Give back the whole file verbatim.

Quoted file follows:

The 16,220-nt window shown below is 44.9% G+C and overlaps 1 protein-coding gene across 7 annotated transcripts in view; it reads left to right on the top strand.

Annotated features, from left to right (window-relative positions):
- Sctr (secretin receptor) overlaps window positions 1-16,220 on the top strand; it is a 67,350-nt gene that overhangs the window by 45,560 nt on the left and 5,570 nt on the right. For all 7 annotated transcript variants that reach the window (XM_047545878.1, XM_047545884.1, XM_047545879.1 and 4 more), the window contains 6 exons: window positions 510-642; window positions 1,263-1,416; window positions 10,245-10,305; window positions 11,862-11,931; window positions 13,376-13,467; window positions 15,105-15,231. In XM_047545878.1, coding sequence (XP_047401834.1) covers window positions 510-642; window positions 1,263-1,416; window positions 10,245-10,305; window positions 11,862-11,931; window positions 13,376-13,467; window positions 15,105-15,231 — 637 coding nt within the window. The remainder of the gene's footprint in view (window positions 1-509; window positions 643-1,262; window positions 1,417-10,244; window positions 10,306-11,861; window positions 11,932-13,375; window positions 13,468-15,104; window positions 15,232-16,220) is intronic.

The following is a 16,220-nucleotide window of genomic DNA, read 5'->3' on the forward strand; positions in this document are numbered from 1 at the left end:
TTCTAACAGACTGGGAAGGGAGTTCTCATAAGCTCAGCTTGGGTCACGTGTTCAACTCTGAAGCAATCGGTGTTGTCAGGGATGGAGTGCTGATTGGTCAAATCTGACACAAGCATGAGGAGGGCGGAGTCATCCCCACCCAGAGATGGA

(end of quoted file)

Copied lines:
The 16,220-nt window shown below is 44.9% G+C and overlaps 1 protein-coding gene across 7 annotated transcripts in view; it reads left to right on the top strand.

Annotated features, from left to right (window-relative positions):
- Sctr (secretin receptor) overlaps window positions 1-16,220 on the top strand; it is a 67,350-nt gene that overhangs the window by 45,560 nt on the left and 5,570 nt on the right. For all 7 annotated transcript variants that reach the window (XM_047545878.1, XM_047545884.1, XM_047545879.1 and 4 more), the window contains 6 exons: window positions 510-642; window positions 1,263-1,416; window positions 10,245-10,305; window positions 11,862-11,931; window positions 13,376-13,467; window positions 15,105-15,231. In XM_047545878.1, coding sequence (XP_047401834.1) covers window positions 510-642; window positions 1,263-1,416; window positions 10,245-10,305; window positions 11,862-11,931; window positions 13,376-13,467; window positions 15,105-15,231 — 637 coding nt within the window. The remainder of the gene's footprint in view (window positions 1-509; window positions 643-1,262; window positions 1,417-10,244; window positions 10,306-11,861; window positions 11,932-13,375; window positions 13,468-15,104; window positions 15,232-16,220) is intronic.

The following is a 16,220-nucleotide window of genomic DNA, read 5'->3' on the forward strand; positions in this document are numbered from 1 at the left end:
TTCTAACAGACTGGGAAGGGAGTTCTCATAAGCTCAGCTTGGGTCACGTGTTCAACTCTGAAGCAATCGGTGTTGTCAGGGATGGAGTGCTGATTGGTCAAATCTGACACAAGCATGAGGAGGGCGGAGTCATCCCCACCCAGAGATGGA